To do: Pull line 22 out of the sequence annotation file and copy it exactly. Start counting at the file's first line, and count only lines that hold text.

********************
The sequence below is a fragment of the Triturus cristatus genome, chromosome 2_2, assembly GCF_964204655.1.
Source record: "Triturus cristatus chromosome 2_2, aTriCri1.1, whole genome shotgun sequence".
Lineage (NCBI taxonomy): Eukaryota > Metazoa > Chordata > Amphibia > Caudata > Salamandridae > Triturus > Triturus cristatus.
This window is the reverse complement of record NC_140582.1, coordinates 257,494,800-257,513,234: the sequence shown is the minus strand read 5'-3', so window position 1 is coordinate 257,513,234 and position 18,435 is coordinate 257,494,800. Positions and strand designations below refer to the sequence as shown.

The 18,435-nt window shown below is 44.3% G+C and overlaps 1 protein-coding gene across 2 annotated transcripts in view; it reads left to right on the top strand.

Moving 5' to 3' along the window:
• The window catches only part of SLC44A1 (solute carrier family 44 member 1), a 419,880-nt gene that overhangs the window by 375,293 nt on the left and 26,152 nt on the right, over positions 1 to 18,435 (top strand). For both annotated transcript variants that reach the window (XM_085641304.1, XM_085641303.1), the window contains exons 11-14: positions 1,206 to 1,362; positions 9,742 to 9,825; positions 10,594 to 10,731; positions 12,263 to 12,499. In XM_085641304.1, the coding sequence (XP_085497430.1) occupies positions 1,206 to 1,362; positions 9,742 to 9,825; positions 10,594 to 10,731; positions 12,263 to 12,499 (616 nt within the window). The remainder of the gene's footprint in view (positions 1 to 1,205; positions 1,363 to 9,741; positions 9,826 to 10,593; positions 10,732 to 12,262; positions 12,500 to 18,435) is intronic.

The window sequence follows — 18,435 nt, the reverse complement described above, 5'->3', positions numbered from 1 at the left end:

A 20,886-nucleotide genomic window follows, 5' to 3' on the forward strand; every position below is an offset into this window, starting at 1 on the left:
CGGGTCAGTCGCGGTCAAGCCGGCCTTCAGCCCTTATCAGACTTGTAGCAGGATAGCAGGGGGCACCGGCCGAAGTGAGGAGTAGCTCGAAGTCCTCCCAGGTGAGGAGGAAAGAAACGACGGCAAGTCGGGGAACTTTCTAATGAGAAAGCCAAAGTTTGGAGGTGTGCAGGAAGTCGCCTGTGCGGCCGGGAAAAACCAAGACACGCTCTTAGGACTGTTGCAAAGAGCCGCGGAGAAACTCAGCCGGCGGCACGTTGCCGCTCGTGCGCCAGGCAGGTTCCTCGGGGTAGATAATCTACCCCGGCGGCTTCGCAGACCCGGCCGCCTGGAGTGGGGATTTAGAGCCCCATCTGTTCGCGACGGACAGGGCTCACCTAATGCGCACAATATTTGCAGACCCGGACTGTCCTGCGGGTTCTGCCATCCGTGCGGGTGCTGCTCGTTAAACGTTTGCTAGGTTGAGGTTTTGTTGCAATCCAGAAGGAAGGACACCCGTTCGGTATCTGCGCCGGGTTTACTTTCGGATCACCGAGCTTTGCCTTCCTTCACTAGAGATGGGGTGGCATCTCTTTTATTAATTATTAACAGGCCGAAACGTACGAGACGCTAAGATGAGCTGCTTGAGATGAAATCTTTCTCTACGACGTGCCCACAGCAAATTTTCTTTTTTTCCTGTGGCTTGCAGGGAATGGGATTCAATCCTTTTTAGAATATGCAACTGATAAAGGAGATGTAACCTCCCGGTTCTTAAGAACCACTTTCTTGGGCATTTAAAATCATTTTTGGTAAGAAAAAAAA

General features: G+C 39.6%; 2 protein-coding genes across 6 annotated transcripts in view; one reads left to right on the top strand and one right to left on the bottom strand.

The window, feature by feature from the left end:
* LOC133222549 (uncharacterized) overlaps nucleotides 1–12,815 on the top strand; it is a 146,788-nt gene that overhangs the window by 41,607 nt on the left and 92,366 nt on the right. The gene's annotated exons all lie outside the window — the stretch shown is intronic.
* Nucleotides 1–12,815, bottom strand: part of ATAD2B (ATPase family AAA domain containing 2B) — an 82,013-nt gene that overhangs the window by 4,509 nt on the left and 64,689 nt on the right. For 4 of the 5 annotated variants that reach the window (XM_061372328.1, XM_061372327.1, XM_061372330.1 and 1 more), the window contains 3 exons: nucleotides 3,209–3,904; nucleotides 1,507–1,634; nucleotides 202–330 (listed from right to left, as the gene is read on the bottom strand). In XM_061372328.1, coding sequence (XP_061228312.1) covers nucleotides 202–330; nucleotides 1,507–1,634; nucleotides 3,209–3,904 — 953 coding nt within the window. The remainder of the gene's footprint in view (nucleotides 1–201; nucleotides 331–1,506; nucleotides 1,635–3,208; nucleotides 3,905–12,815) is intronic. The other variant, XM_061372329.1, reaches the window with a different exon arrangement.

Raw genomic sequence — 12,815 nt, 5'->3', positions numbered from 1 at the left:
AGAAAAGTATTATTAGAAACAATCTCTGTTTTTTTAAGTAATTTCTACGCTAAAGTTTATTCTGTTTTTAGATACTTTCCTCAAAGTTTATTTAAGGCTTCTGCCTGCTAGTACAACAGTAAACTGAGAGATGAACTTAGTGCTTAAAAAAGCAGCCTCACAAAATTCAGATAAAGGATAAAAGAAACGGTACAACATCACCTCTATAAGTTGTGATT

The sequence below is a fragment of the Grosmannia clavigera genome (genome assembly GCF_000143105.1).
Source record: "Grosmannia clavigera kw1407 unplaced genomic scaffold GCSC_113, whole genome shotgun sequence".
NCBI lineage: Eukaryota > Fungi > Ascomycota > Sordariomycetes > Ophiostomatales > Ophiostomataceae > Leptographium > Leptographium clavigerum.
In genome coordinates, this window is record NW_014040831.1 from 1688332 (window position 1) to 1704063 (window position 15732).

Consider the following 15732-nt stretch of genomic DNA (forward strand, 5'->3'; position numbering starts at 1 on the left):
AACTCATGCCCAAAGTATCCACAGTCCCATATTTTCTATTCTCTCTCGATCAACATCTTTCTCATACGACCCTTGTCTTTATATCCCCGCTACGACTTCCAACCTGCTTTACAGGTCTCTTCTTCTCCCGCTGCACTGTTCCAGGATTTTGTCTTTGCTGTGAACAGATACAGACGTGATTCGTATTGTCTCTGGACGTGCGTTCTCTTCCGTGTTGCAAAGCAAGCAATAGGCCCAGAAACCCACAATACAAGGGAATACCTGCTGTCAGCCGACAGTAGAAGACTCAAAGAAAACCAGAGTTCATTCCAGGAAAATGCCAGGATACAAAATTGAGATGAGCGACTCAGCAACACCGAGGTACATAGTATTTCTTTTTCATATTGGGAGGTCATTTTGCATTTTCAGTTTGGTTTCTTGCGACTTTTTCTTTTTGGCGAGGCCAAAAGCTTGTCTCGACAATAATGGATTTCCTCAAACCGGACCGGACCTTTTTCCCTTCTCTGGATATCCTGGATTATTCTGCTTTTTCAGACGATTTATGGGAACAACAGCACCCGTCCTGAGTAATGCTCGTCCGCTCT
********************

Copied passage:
AACTCATGCCCAAAGTATCCACAGTCCCATATTTTCTATTCTCTCTCGATCAACATCTTTCTCATACGACCCTTGTCTTTATATCCCCGCTACGACTTCCAACCTGCTTTACAGGTCTCTTCTTCTCCCGCTGCACTGTTCCAGGATTTTGTCTTTGCTGTGAACAGATACAGACGTGATTCGTATTGTCTCTGGACGTGCGTTCTCTTCCGTGTTGCAAAGCAAGCAATAGGCCCAGAAACCCACAATACAAGGGAATACCTGCTGTCAGCCGACAGTAGAAGACTCAAAGAAAACCAGAGTTCATTCCAGGAAAATGCCAGGATACAAAATTGAGATGAGCGACTCAGCAACACCGAGGTACATAGTATTTCTTTTTCATATTGGGAGGTCATTTTGCATTTTCAGTTTGGTTTCTTGCGACTTTTTCTTTTTGGCGAGGCCAAAAGCTTGTCTCGACAATAATGGATTTCCTCAAACCGGACCGGACCTTTTTCCCTTCTCTGGATATCCTGGATTATTCTGCTTTTTCAGACGATTTATGGGAACAACAGCACCCGTCCTGAGTAATGCTCGTCCGCTCT